It would have been a great day for a mountain walk but the roads were still bad and I was supposed to be at work. I had to be content with a lunchtime walk around the village, again following the same route



It was magnificent. Snow dusted trees and fields of pristine snow



I took loads of photos. It’s the first time I’ve seen snow like this (other than mountains) for a long while




There were lots of people out enjoying the snow. Many businesses were closed as were the schools




The church looked different with its caps of snow on the roof



The trees were beginning to shed their snow in the warming sun, a couple of times on my head!




I’ve repeated the walk a couple of times since and now it’s becoming familiar. You start to notice the finer things and enjoy seeing them again as you return


The sheep in the field are like old friends (insert your own smutty jokes as required)



A final view of the church from the meadow behind the house


And a sunset from the front garden


Hope you enjoyed the tour and the snow 🙂

Posted December 15, 2017 by surfnslide in Local Walks, Walking

Tagged with ,

Nether Wasdale – May Day Weekend 2011   2 comments

For as long as I can remember all my old university friends have got together for a camping and walking weekend on the first of the May bank holidays. Over the past 10 years as our respective families have grown so have the numbers and now it’s quite a major gathering. This year, thanks to Will and Kate we got an extra day although it made it hard to find a campsite with space. Fortunately The Yorkshire Gardener (TYG) and EWO rang around and got us all into the Church Stile campsite at Nether Wasdale, an inspired choice as it turns out. The weather has been pretty poor the last few years so we were hoping for something better this time around.

My lot arrived first on the Thursday evening and after a warm welcome from the owners found a perfect spot to accommodate all the tents.

The Jones family home at Church Stile

By late evening most of the party had arrived and all the kids were playing on the park and building dens in the woods while the adults put tents up and had a few beers. The site is superb with nice well laid out camping pitches, superb views and excellent facilities.

Buckbarrow from the campsite

EWO promised a decent day on Friday and wall to wall sunshine for the rest of weekend. If you read my blog you’ll know he always says this. Would he be right for once? Read on.

Friday – Middle Fell and Seatallan

The day was lovely and sunny although with a cool wind. We agreed that J would look after the kids and I’d head off for a walk so a few us headed for Middle Fell across the fields. It was warm but a strong wind was blowing that was to become a feature of the weekend.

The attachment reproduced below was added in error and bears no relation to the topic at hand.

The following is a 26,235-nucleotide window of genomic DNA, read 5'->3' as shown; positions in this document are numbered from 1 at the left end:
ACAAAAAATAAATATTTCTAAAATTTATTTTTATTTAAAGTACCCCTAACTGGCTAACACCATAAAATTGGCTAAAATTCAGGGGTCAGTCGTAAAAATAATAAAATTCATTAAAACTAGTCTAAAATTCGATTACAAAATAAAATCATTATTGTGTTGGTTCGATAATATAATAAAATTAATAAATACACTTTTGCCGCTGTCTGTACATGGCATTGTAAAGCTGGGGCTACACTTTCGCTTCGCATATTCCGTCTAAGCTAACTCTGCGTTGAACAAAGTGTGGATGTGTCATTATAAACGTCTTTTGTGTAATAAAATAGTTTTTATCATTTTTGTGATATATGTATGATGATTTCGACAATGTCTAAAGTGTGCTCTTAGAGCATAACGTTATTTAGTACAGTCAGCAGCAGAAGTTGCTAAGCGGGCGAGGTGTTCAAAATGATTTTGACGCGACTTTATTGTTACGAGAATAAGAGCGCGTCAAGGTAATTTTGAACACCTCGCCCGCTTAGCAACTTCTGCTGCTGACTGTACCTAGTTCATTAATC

GM and EWO, Buckbarrow behind

After climbing halfway up Middle Fell we decided it was time for a break. GM and Hard Man (HM) had found a quality spot complete with back-rests so this turned into a very lengthy stop to allow a snooze in the sun and in the case of HM and UF some loud snoring. It tried to rain and looked very threatening towards Scafell but it soon faded

"I wasn't asleep!" - could have fooled me

Galvanised by the rest we plodded a further 30 minutes to the top of Middle Fell.

Approaching Middle Fell summit

EWO with Scafell range behind

After all that effort we decided that another lengthy stop was in order once we found a sunny spot out of the wind.

Time for lunch -again

HM needed another sleep (he’s getting on poor fella) while the rest of us watched three people acting rather strangely down by the Lake. Opinions ranged from dubious terrorist related activity to the making of a porn movie (prompting many smutty remarks). Most of decided we needed some more exercise and pushed on to Seatallan while UF and S went back to the campsite.

Middle Fell

Seatallan is a nice grassy hill with some interesting views over the little-visited far western fells. The Isle of Man was clearly visible and the first signs of much clearer weather were appearing. It was a pleasant easy stroll across the grassy slopes of Buckbarrow and back to the campsite. 7.7 miles and 2500 feet of ascent completed at a very leisurely pace

GM, HM, EWO heading home

A BBQ in the fading sunshine seemed in order and while the kids built their den in the woods the adults sat round in the late evening sun and then cold wind, chatting until we all agreed it was far too stupid to sit outside any longer

The gangs all here

Women cook, men BBQ

Saturday – Whin Rigg

Before we move on to the days activities I must point out the disturbing attire that J now chooses to wear in bed when its cold. I’m not sure which kind of “special” retailer one visits in order to acquire an adult sized baby-grow but I doubyou find them in the high street.

Words fail me....

For once EWO was right! The clear skies that he +promised were here although the wind was now pretty strong. My turn to look after the kids so J and the ladies headed off to repeat our walk of yesterday while me ED and few others took the kids off to climb Whin Rigg, the southern summit of the long ridge of the famous Wasdale screes.

Wasdale Screes, Whin Rigg summit to the left

Wasdale Screes, Whin Rigg summit to the left

The wind was incredibly strong so we didn’t think the kids would like it on the top so we headed down to find some shelter by the river. After a bit of searching we found a lovely spot in the trees for a picnic and the kids got chance to play by the river, chucking stones and the like

Little rogues gallery

Picnic by the River Irt